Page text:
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Cochrane Database Syst Rev. 2018 Nov 14;11:CD008821. doi: 10.1002/14651858.CD008821.pub2.

Acupuncture for hypertension.

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Acupuncture and Tuina College, Chengdu University of Traditional Chinese Medicine, 37# shi-er-qiao Road, Chengdu, Sichuan, China, 610075.



Elevated blood pressure (hypertension) affects about one billion people worldwide. It is important as it is a major risk factor for stroke and myocardial infarction. However, it remains a challenge for the medical profession as many people with hypertension have blood pressure (BP) that is not well controlled. According to Traditional Chinese Medicine theory, acupuncture has the potential to lower BP.


To assess the effectiveness and safety of acupuncture for lowering blood pressure in adults with primary hypertension.


We searched the Hypertension Group Specialised Register (February 2017); the Cochrane Central Register of Controlled Trials (CENTRAL) 2017, Issue 2; MEDLINE (February 2017); Embase (February 2017), China National Knowledge Infrastructure (CNKI) (January 2015), VIP Database (January 2015), the World Health Organisation Clinical Trials Registry Platform (February 2017)and (February 2017). There were no language restrictions.


We included all randomized controlled trials (RCTs) that compared the clinical effects of an acupuncture intervention (acupuncture used alone or add-on) with no treatment, a sham acupuncture or an antihypertensive drug in adults with primary hypertension.


Two review authors independently selected studies according to inclusion and exclusion criteria. They extracted data and assessed the risk of bias of each trial, and telephoned or emailed the authors of the studies to ask for missing information. A third review author resolved disagreements. Outcomes included change in systolic blood pressure (SBP), change in diastolic blood pressure (DBP), withdrawal due to adverse effects, and any adverse events. We calculated pooled mean differences (MD) with 95% confidence intervals (CI) for continuous outcomes using a fixed-effect or random-effects model where appropriate.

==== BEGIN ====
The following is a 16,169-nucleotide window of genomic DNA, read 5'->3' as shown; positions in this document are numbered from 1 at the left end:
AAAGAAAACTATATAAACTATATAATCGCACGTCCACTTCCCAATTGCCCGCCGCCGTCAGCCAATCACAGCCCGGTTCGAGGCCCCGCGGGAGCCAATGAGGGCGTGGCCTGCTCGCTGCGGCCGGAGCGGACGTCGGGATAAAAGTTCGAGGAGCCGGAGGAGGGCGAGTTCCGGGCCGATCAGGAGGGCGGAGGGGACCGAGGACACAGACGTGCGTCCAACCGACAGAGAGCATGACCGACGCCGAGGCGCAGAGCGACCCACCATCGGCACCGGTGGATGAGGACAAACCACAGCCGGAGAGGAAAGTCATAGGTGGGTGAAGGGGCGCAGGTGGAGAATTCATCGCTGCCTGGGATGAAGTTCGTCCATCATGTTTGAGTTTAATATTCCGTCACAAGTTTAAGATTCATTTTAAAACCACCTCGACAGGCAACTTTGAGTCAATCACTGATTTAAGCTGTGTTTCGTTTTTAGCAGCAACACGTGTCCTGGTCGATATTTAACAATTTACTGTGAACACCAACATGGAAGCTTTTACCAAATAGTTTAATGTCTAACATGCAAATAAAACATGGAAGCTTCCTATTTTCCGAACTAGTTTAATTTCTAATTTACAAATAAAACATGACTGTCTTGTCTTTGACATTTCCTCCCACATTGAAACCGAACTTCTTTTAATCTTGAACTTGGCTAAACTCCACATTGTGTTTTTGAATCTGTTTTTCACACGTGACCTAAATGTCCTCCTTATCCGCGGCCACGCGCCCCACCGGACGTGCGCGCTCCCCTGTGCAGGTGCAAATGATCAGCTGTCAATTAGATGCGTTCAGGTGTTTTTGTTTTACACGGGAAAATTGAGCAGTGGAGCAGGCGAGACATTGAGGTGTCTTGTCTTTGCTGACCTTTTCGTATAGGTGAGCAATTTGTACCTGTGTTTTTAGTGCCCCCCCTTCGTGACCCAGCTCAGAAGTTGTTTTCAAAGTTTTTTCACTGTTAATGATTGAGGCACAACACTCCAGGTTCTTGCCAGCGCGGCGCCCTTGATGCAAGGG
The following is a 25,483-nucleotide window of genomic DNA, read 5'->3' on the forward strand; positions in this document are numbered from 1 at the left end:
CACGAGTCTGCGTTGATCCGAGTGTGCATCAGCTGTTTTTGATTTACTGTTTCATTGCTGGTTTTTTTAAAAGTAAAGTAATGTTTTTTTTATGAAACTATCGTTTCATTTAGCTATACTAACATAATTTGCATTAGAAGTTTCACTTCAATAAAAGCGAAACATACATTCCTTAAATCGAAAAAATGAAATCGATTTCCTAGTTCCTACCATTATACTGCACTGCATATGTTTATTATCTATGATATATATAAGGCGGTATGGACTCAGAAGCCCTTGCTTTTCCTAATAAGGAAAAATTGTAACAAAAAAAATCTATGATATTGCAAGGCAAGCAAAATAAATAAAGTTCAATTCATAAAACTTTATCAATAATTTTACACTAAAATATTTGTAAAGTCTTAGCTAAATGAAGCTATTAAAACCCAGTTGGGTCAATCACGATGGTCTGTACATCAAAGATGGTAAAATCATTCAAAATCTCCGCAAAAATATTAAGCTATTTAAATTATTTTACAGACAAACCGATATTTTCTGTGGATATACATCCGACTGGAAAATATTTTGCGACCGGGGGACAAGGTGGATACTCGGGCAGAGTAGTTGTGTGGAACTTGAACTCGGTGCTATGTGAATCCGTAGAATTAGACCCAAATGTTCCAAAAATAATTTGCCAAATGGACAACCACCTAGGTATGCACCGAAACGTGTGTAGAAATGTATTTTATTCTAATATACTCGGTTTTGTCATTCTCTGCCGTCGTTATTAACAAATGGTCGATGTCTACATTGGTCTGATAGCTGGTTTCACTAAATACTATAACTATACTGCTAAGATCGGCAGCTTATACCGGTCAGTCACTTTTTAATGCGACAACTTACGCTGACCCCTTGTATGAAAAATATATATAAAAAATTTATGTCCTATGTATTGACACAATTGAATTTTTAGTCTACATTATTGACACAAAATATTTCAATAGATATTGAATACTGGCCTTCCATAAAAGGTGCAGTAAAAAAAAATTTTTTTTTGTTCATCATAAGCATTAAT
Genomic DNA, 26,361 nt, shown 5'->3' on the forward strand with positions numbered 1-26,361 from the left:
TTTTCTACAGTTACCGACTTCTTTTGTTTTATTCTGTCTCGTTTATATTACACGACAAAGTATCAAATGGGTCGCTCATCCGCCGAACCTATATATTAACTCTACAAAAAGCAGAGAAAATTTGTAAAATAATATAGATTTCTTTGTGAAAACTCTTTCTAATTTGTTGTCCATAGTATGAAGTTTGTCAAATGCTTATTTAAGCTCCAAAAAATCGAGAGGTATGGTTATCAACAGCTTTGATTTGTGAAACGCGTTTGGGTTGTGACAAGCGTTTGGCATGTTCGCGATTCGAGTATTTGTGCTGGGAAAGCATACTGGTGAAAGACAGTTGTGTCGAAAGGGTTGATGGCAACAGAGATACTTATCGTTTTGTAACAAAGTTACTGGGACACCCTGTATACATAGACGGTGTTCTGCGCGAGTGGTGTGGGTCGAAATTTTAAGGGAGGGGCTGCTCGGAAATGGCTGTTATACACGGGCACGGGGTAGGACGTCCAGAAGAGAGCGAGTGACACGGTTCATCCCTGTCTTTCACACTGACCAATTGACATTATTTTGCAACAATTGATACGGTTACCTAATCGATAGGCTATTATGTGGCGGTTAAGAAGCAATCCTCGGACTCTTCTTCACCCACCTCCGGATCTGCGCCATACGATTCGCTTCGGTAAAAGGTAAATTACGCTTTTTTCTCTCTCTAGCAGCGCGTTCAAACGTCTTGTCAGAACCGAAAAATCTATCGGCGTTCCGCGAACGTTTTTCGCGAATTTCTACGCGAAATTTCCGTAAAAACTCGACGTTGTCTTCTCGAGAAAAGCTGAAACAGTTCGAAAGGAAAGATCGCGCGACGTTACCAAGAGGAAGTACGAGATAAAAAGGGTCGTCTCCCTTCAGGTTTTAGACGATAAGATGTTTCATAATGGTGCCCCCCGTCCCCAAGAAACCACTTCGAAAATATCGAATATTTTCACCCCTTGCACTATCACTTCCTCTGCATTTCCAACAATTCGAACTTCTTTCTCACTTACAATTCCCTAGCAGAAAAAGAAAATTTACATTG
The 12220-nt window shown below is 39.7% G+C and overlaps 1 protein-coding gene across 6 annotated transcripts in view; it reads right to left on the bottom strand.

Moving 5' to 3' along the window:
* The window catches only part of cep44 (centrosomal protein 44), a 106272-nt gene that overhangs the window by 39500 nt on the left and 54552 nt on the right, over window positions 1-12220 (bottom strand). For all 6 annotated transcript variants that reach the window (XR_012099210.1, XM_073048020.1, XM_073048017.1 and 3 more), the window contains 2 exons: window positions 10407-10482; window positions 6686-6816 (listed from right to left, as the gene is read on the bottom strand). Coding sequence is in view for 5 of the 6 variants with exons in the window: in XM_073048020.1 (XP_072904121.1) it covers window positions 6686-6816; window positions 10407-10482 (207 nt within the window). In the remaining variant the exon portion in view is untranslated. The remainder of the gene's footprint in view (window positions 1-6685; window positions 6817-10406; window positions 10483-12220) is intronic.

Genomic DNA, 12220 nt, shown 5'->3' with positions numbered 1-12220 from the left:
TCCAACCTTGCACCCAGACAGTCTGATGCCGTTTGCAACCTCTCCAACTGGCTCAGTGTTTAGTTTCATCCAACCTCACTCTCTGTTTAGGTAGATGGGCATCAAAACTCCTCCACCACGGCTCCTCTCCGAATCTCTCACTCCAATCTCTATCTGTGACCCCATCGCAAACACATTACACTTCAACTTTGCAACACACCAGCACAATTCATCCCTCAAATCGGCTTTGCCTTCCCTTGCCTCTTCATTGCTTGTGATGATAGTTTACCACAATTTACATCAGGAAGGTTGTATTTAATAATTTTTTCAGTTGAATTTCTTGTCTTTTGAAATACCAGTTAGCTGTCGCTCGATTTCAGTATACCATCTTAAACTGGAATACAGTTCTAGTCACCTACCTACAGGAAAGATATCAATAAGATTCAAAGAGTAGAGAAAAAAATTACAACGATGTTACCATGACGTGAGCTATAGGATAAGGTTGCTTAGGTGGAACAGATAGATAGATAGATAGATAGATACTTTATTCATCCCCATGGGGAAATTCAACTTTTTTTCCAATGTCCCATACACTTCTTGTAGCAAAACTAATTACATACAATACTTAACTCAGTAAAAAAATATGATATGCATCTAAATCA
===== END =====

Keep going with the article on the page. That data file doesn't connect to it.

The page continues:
Twenty-two RCTs (1744 people) met our inclusion criteria. The RCTs were of variable methodological quality (most at high risk of bias because of lack of blinding). There was no evidence for a sustained BP lowering effect of acupuncture; only one trial investigated a sustained effect and found no BP lowering effect at three and six months after acupuncture. Four sham acupuncture controlled trials provided very low quality evidence that acupuncture had a short-term (one to 24 hours) effect on SBP (change) -3.4 mmHg (-6.0 to -0.9) and DBP -1.9 mmHg (95% CI -3.6 to -0.3). Pooled analysis of eight trials comparing acupuncture with angiotensin-converting enzyme inhibitors and seven trials comparing acupuncture to calcium antagonists suggested that acupuncture lowered short-term BP better than the antihypertensive drugs. However, because of the very high risk of bias in these trials, we think that this is most likely a reflection of bias and not a true effect. As a result, we did not report these results in the 'Summary of findings' table. Safety of acupuncture could not be assessed as only eight trials reported adverse events.


At present, there is no evidence for the sustained BP lowering effect of acupuncture that is required for the management of chronically elevated BP. The short-term effects of acupuncture are uncertain due to the very low quality of evidence. The larger effect shown in non-sham acupuncture controlled trials most likely reflects bias and is not a true effect. Future RCTs must use sham acupuncture controls and assess whether there is a BP lowering effect of acupuncture that lasts at least seven days.

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